This convergence and the atmosphere of coalition-building that Iran has created will lead the United States to change its game.

Sometimes the Americans, who created Israel and are behind all these incidents, prefer balanced measures because the Islamic Republic has warned that in case the agreement falls apart, any adventurist measure or threat against Iran will threaten the entirety of US interests.

Rouhollah Modabber, Analyst, International Affairs

Israel has been provoking Western parties to the JCPOA and winning points for itself to set Iran back.

In the year passed, as in previous years, Iranian media faced western media tyranny time and again, with the most notable case being the seizure of the .COM domain of Press TV alongside several other resistance-related media websites. More recently, the UK imposed bans on an Iranian reporter over claims of Human Rights violations. 

The British government accused Ali Rezvani, who is an Iranian state media journalist for the popular and highly-watched 20:30 news program, of being involved in the “interrogation of detainees,” and broadcasting their “forced confessions,” as well as spreading “misinformation regarding political prisoners, dissidents and hostages.”

In reaction to the move by the British government, IRIB head Peyman Jebelli commended Rezvani’s “media valor” and said the illegal measure was indicative of the British monarchy’s political idiocy.

“I express my felicitations to you on your media effort and valor that has made the arrogant British government angry and confused,” Jebelli said in a statement. 

“The imposition of sanctions on a journalist by a monarchy whose record over the past centuries has been riddled with human rights abuses, means that it has morphed into a political idiot much more than what was previously thought.”

The allegations against the Iranian reporter come against a dismal backdrop by the British government to muzzle free speech and disregard the rights of minorities, as well as helping totalitarian governments in other countries to suppress their very own people.

In October 2018, the results of the report by the Equality and Human Rights Commission (EHRC) showed that around 14 million Britons with disabilities, roughly a fifth of the UK population, have suffered from erosion of their rights.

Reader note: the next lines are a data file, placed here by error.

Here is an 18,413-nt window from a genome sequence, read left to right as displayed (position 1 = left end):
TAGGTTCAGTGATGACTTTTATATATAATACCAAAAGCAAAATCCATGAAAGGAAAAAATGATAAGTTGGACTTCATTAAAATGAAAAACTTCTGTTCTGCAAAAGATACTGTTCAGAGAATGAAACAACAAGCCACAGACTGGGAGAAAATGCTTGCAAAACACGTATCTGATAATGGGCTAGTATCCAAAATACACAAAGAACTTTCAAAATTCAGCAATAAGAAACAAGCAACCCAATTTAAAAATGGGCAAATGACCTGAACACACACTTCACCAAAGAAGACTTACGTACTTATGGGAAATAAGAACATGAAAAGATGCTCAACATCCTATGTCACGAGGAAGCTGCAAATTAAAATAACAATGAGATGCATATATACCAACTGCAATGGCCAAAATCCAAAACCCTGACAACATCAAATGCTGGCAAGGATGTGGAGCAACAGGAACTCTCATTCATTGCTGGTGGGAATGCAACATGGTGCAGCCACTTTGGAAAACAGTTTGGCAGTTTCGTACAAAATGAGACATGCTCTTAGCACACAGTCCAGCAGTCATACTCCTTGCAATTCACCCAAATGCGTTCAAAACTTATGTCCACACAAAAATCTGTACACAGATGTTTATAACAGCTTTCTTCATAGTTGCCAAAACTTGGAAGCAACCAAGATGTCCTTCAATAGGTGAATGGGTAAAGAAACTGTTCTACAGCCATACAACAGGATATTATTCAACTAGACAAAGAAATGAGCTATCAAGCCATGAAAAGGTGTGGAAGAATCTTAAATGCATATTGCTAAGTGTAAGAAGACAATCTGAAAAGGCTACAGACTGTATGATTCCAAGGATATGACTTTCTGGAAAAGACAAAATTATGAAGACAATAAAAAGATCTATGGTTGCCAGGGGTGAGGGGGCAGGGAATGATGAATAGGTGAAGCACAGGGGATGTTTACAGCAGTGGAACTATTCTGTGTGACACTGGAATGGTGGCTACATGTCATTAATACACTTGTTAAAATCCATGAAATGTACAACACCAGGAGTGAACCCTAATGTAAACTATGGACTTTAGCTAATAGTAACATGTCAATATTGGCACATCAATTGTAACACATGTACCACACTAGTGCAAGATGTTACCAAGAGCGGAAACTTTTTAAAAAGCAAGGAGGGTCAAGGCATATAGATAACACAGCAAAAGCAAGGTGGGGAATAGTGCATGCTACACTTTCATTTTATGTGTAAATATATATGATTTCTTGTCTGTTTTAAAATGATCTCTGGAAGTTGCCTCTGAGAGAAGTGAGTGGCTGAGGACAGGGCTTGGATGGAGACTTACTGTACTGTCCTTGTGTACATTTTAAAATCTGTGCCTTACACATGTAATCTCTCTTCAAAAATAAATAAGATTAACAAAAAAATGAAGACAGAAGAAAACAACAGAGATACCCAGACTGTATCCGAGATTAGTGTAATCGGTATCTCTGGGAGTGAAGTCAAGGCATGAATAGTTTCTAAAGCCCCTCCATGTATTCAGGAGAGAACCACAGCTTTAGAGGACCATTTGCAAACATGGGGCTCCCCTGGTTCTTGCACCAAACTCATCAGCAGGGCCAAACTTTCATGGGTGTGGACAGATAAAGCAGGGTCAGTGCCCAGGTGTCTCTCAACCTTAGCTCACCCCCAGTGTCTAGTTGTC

The study, which reported its findings to the United Nations committee on disability rights, said that there was “deeply concerning” evidence showing that the situation of the disabled people across the UK is getting worse despite government pledges to improve their conditions.

Last October a report released by the British NGO, Action on Armed Violence, (AOAV), showed that the British government has approved tear gas exports to numerous authoritarian West Asian regimes, including the UAE, Saudi Arabia, Egypt and Bahrain, over the past decade.

The AOAV report added that since 2008 the British government has approved arms export licenses to 70 countries, despite the fact that several of these states are on its own human rights priority list.

And on the .COM domain seizure; PressTV.COM was not the only target. More than 30 outlets with links to the anti-Israel resistance movement were shut down.

Country domains aren’t easy to block as that would arouse international objection and be seen as undermining the sovereignty of another nation.

So the US disabling has been a wasted effort since Iran simply continued its work on its .ir domain.

During past years, Google, Facebook, Twitter, YouTube and Instagram, all under the heavy influence of the US’s antagonist approach towards Iran, have many times shutdown or limited Iranian media access to their websites and services. But they have never been able to hamper or silence the truth or the Voice of the Voiceless.

As the world approaches the 2-year mark for the ongoing global COVID-19 crisis, the new COVID-19 variant, Omicron, has spread rapidly much to the alarm of researchers worldwide.

Even with vaccination underway it is not enough, inadequate vaccination distribution is still a major international problem, while vaccine hesitancy has been increasingly surfacing in different parts of the world.

And there is a lack of consensus as to whether the presently available vaccines will do any good in the face of the new Omicron strain.

Iran faces a twin-challenge in this regard, a public health emergency plus a sanctions-stricken economy.

Iran says the number of people carrying the highly infectious Omicron variant of the coronavirus is increasing.

Public relations manager of the Iranian Health Ministry, Mohammad Hashemi, did confirm 14 people in Iran were infected with Omicron, the first case having been confirmed on Dec 25th.

About 1,800 suspected cases were sent to laboratories for further tests, days ago, Kamal Haidar the deputy health minister reportedly said.

It is imperative that prevent virus transmission since by going from body to body the virus recognizes the human immune system and mutates into more dangerous strains that are more virulent and can infect almost everyone.

Depending on which country foreign travelers are coming from, we ask for a negative COVID-19 test or a vaccine certificate.